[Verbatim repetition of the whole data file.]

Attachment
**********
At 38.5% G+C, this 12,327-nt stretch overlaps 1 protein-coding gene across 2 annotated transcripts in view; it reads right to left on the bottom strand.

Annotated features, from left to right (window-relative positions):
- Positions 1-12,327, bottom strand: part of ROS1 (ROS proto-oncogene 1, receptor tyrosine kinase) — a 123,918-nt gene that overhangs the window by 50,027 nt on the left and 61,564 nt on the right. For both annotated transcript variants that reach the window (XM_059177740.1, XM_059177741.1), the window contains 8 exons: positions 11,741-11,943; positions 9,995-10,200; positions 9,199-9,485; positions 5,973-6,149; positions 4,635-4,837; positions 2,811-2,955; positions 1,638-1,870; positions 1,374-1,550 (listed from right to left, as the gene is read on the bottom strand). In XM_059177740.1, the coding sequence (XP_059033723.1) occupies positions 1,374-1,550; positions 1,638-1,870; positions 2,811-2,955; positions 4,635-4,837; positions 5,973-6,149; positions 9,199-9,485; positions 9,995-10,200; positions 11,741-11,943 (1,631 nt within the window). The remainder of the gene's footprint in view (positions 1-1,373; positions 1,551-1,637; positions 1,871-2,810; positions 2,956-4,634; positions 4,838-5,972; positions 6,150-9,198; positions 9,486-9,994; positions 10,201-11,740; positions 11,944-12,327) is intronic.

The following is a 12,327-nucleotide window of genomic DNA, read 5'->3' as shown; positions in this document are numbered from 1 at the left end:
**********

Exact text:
At 38.5% G+C, this 12,327-nt stretch overlaps 1 protein-coding gene across 2 annotated transcripts in view; it reads right to left on the bottom strand.

Annotated features, from left to right (window-relative positions):
- Positions 1-12,327, bottom strand: part of ROS1 (ROS proto-oncogene 1, receptor tyrosine kinase) — a 123,918-nt gene that overhangs the window by 50,027 nt on the left and 61,564 nt on the right. For both annotated transcript variants that reach the window (XM_059177740.1, XM_059177741.1), the window contains 8 exons: positions 11,741-11,943; positions 9,995-10,200; positions 9,199-9,485; positions 5,973-6,149; positions 4,635-4,837; positions 2,811-2,955; positions 1,638-1,870; positions 1,374-1,550 (listed from right to left, as the gene is read on the bottom strand). In XM_059177740.1, the coding sequence (XP_059033723.1) occupies positions 1,374-1,550; positions 1,638-1,870; positions 2,811-2,955; positions 4,635-4,837; positions 5,973-6,149; positions 9,199-9,485; positions 9,995-10,200; positions 11,741-11,943 (1,631 nt within the window). The remainder of the gene's footprint in view (positions 1-1,373; positions 1,551-1,637; positions 1,871-2,810; positions 2,956-4,634; positions 4,838-5,972; positions 6,150-9,198; positions 9,486-9,994; positions 10,201-11,740; positions 11,944-12,327) is intronic.

The following is a 12,327-nucleotide window of genomic DNA, read 5'->3' as shown; positions in this document are numbered from 1 at the left end: